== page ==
Oregano, Origanum vulgare, how does it taste?
Oregano grated has a piquant-spicy and bitter-tart taste with a camphor nuance, and it smells delicate spicy - smoky. Due to its intense aroma, it can be used as a single spice or combined with other herbs.
Which spices and herbs combine with this herb?
Oregano is an intense herb and should use it, therefore sparingly. It goes well with basil, garlic, laurel, thyme, sage, rosemary, chili, parsley, cumin.
Culinary use of oregano Vulgare
Oregano harmonizes with many dishes due to its spicy taste. It is also a typical spice of Mediterranean cuisine and is ideal for a delicious roast lamb. Because of its Corsican fragrance, this herb is essential for the success of a pizza or tomato sauce.
Origanum vulgare is also called Dost, Earwort, Cobbler, Wild Marjoram, Feel Good, or Winter Major.
Greek cuisine cannot do without Dost either. Here they not only season salads with it but also fried fish. Mexican cuisine also likes to use it for various dishes such as chili con carne, taco fillings, and for typical salsas, especially in connection with chili.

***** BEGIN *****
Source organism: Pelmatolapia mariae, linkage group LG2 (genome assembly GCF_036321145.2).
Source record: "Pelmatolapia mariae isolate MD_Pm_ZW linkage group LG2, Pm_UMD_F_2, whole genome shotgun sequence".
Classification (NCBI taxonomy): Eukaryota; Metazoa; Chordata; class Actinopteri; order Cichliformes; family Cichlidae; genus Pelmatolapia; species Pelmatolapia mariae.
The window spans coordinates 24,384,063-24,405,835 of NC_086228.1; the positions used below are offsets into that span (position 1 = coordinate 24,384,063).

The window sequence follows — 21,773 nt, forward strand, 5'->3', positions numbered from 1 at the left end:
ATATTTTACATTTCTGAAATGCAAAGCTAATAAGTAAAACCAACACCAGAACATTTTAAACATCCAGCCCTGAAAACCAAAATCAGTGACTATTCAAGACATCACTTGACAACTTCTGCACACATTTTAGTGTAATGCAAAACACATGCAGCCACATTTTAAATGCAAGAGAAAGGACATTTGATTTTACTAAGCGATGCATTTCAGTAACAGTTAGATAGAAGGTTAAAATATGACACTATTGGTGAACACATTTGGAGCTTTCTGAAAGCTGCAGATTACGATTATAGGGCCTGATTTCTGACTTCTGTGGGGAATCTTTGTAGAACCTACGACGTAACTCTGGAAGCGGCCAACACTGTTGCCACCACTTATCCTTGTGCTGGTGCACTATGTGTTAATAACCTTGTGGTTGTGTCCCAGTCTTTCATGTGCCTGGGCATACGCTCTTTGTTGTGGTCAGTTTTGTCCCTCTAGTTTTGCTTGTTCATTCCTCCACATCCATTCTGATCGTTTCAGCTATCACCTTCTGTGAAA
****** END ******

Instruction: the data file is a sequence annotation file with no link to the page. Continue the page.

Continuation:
Comfortable also refines vegetables such as eggplants, tomatoes, mushrooms, peppers, salads, artichokes, cauliflower, potatoes, beans, carrots, corn, and zucchini. You can also use it to make a lovely and aromatic herbal oil or vinegar.
Wild oregano Crete - Origanum vulgare
Oregano is a wild variety of marjoram and belongs to the labiate family (Lamiaceae). It has its origin in Greece and is also called "the joy of the mountains" there. On the Greek island of Crete, the perennial plant grows on dry, stony, calcareous soils.
It was and is very popular with the Greeks and the Romans. In the past, girls in love wore it as a crown, believing it would win their groom's love.
Storage of spices and herbs
Put all your spices and herbs in an airtight container. Store them dry, cold, and protected from the sun.